A growing number of financial planners make money only when you pay them a fee for their counsel. These financial planners don’t get a cut from life insurers or fund companies. You might pay them a flat fee, such as $1,500, for a financial plan. Or you could pay an annual fee, often 1% to 2% of all the assets—investment, retirement,  university savings and other accounts—they’re minding for you. Others charge by the hour, like lawyers.
You might also encounter financial planners who cater exclusively to the rich and refuse clients with less than $2 million to invest. Don’t take it personally—hugely successful planners in this range of wealth are called wealth managers and would just prefer to deal with big accounts rather than beginner clients. 
You want a planner who’ll make the time to focus on your concerns and is interested in growing with you.
If you have more than $2 Million to invest, look for the wealth managers usually found in the global banks.

Family-owned companies run by eldest sons tend to be managed relatively poorly.

"I do not want to hand him the business yet, as he is only 28 years old. Yet, I do need to retire and get my money out of the business. I'm only 47 years old," said this owner of a large business at a YPO dinner in Yorkville last night.
She shrugged, "Too bad that he cannot have the company but I am not ready to hand it over."
This is how the Queen must feel with Prince Charles wanting to take over the throne; he is simply not ready or competent enough. As I chatted with this entrepreneur and mother about her succession plans, she expressed her frustration. Despite having her eldest son running her business, I sensed she, like the Queen, did not respect his ability to take the ball and run with it.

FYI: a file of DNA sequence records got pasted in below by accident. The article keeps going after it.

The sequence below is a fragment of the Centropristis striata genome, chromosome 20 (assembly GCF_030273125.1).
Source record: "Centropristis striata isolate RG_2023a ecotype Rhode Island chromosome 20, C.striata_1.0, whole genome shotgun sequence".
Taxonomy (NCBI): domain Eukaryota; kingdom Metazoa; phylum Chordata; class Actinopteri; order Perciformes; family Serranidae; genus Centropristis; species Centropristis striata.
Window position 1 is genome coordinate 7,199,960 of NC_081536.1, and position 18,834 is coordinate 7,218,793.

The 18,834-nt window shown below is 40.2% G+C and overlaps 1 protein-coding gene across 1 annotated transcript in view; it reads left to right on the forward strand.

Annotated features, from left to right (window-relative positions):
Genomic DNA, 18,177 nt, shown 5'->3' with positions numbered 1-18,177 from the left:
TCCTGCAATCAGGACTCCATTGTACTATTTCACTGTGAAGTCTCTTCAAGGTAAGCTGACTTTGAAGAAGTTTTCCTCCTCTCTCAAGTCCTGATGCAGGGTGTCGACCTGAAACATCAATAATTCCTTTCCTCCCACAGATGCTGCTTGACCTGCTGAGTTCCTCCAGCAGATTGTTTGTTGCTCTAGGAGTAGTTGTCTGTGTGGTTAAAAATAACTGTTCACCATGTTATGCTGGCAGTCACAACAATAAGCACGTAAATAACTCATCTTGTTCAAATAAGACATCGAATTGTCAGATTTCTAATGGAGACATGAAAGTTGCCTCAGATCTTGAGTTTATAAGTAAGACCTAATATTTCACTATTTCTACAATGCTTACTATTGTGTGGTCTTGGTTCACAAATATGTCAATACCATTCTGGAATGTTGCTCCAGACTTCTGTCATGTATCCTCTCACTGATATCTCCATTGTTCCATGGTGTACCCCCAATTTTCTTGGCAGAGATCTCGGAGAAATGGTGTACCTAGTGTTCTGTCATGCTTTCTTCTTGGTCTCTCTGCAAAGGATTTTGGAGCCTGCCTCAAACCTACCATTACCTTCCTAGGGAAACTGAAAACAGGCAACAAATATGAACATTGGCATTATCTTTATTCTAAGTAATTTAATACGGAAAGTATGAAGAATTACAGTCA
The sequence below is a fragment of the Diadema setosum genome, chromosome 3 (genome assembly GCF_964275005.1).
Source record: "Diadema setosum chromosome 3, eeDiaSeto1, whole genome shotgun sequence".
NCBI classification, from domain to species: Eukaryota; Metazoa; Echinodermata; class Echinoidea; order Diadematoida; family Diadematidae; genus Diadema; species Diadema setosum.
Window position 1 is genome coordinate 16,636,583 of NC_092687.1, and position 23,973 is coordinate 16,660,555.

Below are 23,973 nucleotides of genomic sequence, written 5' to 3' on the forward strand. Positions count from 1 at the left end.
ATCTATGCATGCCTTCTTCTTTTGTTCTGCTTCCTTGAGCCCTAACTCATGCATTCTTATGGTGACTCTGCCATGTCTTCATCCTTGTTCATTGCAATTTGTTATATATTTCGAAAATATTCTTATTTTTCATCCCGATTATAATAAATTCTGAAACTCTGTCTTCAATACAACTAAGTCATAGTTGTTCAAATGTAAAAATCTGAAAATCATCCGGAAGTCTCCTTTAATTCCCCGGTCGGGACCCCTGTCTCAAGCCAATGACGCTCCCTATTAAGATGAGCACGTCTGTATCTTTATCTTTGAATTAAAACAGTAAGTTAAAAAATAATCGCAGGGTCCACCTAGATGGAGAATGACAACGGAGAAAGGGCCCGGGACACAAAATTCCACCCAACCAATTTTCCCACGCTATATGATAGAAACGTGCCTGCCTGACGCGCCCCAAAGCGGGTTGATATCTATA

"Succession planning is my biggest issue. All my money is tied up in that one business. Can you imagine that?" she worried.
Yes, I could.
I see it all the time. Owners do not know their options available. Meanwhile, they jeopardize their entire family wealth. McKinsey and Co have researched the results of handing family businesses to elder sons and the results should make this mum stop, "gulp" and take another look at using private equity.

Family-owned companies run by outsiders appear to be better managed than other companies, a study finds, while family-owned companies run by eldest sons tend to be managed relatively poorly. Moreover, the prevalence of family-owned companies run by eldest sons in France and the United Kingdom appears to account for a sizable portion of the gap in the effectiveness of management—and perhaps in performance—that we observe in their companies relative to those of Germany and the United States.
These findings come from a study of more than 700 midsize manufacturers in France, Germany, the United Kingdom, and the United States. The study, conducted by McKinsey and researchers at the London School of Economics,1 looked at the quality of key management practices relative to performance metrics (such as total factor productivity, market share, sales growth, and market valuation) and found that they are strongly correlated.2 On a scale of one to five, with five being the highest, US and German manufacturers scored best on these metrics (3.37 and 3.32, respectively), while French and UK companies scored worst (3.17 and 3.09).3